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Keep Maryland Beautiful Grant Applications Now Being Accepted

More than $200,000 Available for Initiatives Throughout Maryland

Photo of Spring 2017 Keep Maryland Beautiful Grant Recipient Whitelock Community Farm in Baltimore City

Whitelock Community Farm in Baltimore City received a Spring 2017 Keep Maryland Beautiful Grant.

The Maryland Environmental Trust is now accepting applications for funding through Keep Maryland Beautiful, comprising five grants designed to help volunteer and nonprofit groups, communities and land trusts support environmental education projects, litter removal, citizen stewardship and solve natural resource issues in urban and rural areas.

Applications will be accepted through Nov. 15 for one of five grants in two categories: Environmental Education, Community Initiatives and Cleanup Grants for community groups and Land Trust Capacity, Excellence and Stewardship Grants for local land trusts in the state. Each organization may apply for one of the five grants per funding cycle.

Keep Maryland Beautiful is a program of the Maryland Department of Housing and Community Development and a recognized state affiliate of the national Keep America Beautiful program. The Maryland Department of Transportation has been a contributor to the program for 25 years. Maryland Environmental Trust, part of the Maryland Department of Natural Resources, administers the program’s grants in partnership with these departments.

“The Maryland Department of Housing and Community Development is proud to partner with the Maryland Environmental Trust to offer community groups and nonprofits Keep Maryland Beautiful grants to support environmental education projects, litter removal and citizen stewardship,” said Housing Secretary Kenneth C. Holt. “Providing funding for Clean Up & Green Up Maryland grants allows us to support our local stakeholders in the ongoing revitalization of their communities.”

In the most recent funding cycle, about 50 grants totaling more than $160,000 were awarded to municipalities, nonprofits and schools for beautification projects, community cleanup activities and environmental education programs in 19 counties and Baltimore City.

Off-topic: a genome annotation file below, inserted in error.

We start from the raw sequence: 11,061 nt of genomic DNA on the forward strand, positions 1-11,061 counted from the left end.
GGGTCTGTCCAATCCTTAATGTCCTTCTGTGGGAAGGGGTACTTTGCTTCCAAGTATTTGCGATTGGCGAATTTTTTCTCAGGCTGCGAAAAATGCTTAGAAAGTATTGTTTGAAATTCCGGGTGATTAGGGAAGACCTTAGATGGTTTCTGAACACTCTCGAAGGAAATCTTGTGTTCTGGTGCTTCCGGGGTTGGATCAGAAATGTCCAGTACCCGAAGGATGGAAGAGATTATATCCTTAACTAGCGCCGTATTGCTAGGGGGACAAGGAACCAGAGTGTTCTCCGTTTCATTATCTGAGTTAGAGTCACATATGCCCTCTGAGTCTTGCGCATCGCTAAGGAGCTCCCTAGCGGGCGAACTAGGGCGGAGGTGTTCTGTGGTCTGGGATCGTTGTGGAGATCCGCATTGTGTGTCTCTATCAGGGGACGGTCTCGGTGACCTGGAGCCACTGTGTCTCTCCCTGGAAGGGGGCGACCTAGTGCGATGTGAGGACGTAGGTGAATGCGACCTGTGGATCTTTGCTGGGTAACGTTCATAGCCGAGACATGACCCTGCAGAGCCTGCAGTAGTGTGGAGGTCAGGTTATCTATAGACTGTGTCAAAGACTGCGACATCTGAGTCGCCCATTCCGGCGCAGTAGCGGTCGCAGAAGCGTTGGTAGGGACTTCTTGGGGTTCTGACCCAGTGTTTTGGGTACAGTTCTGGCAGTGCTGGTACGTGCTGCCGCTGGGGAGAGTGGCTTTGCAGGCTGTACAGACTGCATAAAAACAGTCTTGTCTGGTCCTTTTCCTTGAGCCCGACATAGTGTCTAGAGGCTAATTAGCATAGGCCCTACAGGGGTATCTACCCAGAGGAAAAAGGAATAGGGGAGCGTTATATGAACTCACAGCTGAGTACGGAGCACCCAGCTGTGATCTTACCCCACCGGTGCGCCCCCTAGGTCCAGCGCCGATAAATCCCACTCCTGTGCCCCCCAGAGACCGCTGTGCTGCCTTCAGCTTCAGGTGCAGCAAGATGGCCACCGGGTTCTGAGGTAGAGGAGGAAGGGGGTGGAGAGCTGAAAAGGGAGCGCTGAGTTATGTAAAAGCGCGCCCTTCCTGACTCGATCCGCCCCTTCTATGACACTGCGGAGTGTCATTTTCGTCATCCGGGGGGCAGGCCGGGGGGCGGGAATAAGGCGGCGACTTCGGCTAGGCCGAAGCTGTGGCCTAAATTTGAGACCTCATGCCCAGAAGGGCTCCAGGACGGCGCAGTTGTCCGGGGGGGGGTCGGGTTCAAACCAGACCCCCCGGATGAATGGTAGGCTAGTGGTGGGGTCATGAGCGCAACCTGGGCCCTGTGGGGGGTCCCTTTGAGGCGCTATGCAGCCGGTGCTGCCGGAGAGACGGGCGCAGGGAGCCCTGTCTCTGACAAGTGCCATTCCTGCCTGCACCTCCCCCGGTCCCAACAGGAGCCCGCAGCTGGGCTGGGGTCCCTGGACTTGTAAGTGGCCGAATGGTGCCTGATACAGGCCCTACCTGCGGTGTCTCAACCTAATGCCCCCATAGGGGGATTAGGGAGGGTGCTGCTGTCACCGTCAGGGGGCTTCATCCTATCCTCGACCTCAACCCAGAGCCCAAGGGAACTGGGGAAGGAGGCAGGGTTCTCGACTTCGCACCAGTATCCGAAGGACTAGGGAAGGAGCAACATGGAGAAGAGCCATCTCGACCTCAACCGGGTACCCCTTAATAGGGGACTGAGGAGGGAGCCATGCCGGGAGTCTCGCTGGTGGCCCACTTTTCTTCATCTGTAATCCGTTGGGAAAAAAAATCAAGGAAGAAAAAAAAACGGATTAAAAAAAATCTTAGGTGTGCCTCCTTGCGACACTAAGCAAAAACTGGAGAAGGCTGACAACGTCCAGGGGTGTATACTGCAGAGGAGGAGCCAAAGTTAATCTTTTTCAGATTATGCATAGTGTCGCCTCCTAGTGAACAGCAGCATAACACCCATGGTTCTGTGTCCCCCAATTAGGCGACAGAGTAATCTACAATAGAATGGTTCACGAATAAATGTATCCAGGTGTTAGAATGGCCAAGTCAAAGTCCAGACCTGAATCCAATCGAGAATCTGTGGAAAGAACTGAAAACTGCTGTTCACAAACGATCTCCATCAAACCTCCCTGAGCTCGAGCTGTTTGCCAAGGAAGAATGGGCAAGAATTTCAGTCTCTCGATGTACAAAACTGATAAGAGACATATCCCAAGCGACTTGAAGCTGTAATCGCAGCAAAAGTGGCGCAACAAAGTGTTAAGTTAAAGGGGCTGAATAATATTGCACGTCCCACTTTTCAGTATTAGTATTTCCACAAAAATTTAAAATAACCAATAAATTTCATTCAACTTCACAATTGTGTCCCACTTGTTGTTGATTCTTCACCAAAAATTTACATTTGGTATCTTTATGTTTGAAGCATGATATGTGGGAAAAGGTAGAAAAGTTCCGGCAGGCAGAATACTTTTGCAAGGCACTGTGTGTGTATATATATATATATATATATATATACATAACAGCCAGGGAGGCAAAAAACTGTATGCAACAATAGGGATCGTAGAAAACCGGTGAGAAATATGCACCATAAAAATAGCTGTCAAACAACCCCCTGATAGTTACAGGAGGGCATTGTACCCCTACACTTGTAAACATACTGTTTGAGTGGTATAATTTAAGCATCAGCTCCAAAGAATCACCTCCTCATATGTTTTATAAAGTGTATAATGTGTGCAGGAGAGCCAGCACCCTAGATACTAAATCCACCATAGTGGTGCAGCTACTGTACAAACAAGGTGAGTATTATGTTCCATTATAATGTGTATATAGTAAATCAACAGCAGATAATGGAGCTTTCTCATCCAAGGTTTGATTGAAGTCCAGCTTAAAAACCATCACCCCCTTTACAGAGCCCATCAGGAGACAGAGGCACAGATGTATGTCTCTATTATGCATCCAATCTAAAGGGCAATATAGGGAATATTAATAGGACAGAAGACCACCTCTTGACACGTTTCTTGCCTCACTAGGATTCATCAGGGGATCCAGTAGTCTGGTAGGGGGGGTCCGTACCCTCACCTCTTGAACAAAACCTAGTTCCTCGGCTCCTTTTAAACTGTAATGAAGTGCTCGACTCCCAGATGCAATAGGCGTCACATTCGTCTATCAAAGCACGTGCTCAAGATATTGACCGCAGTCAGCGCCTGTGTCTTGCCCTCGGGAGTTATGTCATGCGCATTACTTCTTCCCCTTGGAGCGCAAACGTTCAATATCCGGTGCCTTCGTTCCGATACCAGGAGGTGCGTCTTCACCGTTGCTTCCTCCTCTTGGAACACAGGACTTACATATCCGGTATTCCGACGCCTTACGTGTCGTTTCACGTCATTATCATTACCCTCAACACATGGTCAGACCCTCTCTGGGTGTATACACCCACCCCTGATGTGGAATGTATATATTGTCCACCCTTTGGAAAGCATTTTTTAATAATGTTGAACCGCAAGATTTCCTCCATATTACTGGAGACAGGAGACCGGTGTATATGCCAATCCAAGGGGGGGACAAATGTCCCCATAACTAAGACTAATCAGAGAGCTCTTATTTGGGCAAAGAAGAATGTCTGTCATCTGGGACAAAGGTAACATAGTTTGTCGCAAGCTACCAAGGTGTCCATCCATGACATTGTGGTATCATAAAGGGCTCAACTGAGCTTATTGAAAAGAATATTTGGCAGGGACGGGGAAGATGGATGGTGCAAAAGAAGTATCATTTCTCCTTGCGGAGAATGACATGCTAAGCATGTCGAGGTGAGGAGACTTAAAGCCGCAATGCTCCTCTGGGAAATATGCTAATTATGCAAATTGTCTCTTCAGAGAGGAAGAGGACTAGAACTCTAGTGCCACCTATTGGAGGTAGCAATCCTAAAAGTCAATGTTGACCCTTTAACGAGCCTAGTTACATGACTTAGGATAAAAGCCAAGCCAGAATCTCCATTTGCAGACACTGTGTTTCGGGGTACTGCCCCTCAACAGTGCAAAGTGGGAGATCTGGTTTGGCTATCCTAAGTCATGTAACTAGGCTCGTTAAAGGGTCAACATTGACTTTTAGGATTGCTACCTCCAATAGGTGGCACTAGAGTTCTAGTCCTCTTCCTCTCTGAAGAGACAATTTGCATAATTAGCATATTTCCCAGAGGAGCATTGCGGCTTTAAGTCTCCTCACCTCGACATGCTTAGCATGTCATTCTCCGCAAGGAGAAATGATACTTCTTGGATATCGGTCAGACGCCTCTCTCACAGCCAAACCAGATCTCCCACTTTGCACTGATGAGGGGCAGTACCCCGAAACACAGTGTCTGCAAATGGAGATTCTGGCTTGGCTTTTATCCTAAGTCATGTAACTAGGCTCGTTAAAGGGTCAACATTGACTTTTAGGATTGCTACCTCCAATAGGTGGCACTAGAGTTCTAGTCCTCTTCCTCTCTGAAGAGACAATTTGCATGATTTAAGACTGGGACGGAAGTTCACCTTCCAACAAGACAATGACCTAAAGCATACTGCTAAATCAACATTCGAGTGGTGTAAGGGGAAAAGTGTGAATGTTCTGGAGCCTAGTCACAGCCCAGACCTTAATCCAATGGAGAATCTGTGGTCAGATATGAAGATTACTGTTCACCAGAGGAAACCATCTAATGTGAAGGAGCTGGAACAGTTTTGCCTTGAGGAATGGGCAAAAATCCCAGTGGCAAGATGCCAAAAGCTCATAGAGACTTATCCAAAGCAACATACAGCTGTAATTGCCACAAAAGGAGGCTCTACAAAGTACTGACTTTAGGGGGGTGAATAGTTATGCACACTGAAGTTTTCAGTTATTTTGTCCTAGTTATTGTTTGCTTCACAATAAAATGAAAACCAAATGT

“Keep Maryland Beautiful is a success story for our communities and our environment,” said Maryland Environmental Trust Executive Director William Leahy. “Thanks to our partner agencies we will continue to find new ways to support efforts and programs that will inspire and engage Marylanders in the important work of stewardship of the places we care deeply about.”

The program’s timeline has changed to distribute grant money to recipients earlier in the year to help fund more projects in spring. Additionally the application process is streamlined and can be completed online at the Keep Maryland Beautiful website.

Grants and funding amount available are:

  • Aileen Hughes Grant of up to $2,000 is awarded to an individual representing a Maryland land trust for outstanding leadership, partnership and innovation in a conservation project or organization development.
  • Bill James Environmental Grant of up to $1,000 is awarded to school groups, science and ecology clubs and other nonprofit youth groups for proposed environmental education projects.
  • Clean Up & Green Up Maryland Grant of up to $5,000 is awarded to community groups and nonprofit organizations statewide to promote neighborhood cleanliness and beautification by increasing litter removal, greening activities, community education and citizen stewardship.
  • Janice Hollman Grant of up to $10,000 is awarded to land trusts throughout the state to increase capacity, support programming and innovation and foster stronger, better connected land trusts that will protect all natural resources and enhance the lives of Maryland citizens and generations to come.
  • Margaret Rosch Jones Grant of up to $2,000 is awarded to nonprofit groups or communities for an ongoing project or activity that has demonstrated success in solving an environmental issue. This award recognizes those organizations that have been actively educating people in their community about litter prevention, community beautification or reducing/eliminating the causes of a local environmental problem.